The Gardener and the Seed
by Aneel Aranha
There once lived a gardener who tended to a huge garden. He worked in the garden all by himself, and though it was a laborious task with all the digging, fertizing, watering, trimming and shaping that he had to do, the gardener didn't mind because he loved his work, and as he had discovered a long time ago, that made it fun.
Every month, the gardener would go to the market and look for new seeds to plant. During one such visit, he met a chubby little man who offered to sell him some seed. One of them was a strange blue colored seed that he had never seen before. "You need a lot of patience," the chubby man warned, "because this plant takes a long time to sprout. And a longer time to flower."
The gardener was a very patient man so this didn't trouble him, though the other instructions the man gave him did bother him a little. "Plant the tree in the very center of the garden, away from all other plants. Water it six times a day and make sure it is always shaded during noon." There were other instructions which the gardener made a note of, before the chubby man left saying, "Patience. Remember some things in life are worth waiting for."
The gardener planted the seed and followed the instructions to the letter. Many days passed before a tiny sapling poked its head through the wet earth. It didn't look like anything special. A few weeks went by before it began growing, thin and spindly. It still didn't look like anything special. If anything, it actually looked ugly, with crooked branches growing from its stem.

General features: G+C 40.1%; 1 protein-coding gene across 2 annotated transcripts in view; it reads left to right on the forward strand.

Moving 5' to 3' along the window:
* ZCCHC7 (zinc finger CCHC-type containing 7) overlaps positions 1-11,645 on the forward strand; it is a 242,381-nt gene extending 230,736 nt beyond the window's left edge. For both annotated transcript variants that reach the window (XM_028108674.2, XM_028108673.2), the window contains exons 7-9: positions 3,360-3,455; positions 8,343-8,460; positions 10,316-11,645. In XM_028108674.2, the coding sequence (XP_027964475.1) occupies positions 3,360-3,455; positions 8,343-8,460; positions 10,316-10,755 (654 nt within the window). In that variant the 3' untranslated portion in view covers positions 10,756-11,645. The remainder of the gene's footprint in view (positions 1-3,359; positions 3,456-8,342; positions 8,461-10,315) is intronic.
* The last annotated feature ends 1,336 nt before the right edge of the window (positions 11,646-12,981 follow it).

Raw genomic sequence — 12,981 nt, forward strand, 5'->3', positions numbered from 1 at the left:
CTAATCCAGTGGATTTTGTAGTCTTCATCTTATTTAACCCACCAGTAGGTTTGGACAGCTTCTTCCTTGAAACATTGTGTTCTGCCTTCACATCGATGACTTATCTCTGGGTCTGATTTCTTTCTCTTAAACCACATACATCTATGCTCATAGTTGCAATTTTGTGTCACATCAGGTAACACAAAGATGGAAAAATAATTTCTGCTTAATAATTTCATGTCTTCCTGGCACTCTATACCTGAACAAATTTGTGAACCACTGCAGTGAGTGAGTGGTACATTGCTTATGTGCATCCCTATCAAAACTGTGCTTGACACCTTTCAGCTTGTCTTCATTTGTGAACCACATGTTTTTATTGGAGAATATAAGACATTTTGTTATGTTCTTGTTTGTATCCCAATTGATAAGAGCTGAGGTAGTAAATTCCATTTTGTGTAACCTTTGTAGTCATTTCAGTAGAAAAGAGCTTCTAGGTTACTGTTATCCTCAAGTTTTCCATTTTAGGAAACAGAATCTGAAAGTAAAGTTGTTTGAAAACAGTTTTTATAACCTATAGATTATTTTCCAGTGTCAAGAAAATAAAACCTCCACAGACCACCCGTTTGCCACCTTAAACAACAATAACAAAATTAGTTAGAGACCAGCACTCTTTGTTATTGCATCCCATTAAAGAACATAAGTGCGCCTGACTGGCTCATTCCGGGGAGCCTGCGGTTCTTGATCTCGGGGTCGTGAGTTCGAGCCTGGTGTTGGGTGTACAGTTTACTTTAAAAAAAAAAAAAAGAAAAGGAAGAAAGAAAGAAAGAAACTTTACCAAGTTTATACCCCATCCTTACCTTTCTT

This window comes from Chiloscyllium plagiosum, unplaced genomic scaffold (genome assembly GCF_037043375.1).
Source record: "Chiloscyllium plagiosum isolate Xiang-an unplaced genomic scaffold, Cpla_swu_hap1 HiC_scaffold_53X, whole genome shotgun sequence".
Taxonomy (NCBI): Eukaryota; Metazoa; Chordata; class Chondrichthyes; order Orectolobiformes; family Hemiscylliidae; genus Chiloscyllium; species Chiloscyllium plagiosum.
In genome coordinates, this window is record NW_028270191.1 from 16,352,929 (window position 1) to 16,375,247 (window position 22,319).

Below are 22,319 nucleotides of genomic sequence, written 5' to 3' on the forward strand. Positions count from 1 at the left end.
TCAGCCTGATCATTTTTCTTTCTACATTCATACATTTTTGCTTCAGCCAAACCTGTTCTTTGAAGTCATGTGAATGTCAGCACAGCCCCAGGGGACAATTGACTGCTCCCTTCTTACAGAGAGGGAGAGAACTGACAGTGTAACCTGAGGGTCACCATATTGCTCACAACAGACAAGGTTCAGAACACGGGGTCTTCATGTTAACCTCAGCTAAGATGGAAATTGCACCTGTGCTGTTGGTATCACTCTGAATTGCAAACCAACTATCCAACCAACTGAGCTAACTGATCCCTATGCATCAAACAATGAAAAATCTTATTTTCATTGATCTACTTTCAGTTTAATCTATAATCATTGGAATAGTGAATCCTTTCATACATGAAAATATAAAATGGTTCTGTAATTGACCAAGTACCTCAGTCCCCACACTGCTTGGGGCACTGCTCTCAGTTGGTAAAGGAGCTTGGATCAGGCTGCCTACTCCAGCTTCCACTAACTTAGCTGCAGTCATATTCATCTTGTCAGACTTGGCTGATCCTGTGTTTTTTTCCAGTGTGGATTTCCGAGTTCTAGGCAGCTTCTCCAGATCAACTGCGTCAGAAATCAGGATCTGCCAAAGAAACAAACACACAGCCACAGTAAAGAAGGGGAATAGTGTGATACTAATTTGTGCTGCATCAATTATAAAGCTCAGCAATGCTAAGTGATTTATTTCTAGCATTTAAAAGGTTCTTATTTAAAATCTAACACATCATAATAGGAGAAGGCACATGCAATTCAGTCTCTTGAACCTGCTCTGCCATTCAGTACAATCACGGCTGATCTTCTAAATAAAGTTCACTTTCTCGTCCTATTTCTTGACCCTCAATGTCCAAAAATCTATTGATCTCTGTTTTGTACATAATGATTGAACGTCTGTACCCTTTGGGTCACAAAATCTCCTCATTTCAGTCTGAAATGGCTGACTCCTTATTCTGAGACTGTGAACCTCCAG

A full year passed by. The other servants began to make fun of the gardener, asking him why he was lavishing so much of attention on what, to all appearances, looked like a stick stuck in the ground. The gardener began to wonder himself, but every time he felt like uprooting it and tossing it into the ire, the final words of the chubby man rang through his mind, and he decided to give it a little more time.
One bright morning the gardener walked into the garden and felt his jaw drop in amazement. There, in the center of the garden, stooed the little tree covered with the most beautiful flowers he had ever laid his eyes on. An electric blue, they sparkled in the sunlight like shaved sapphires. "Yes," he whispered in awe, when he was able to use his mouth again, "some things in life are worth waiting for."
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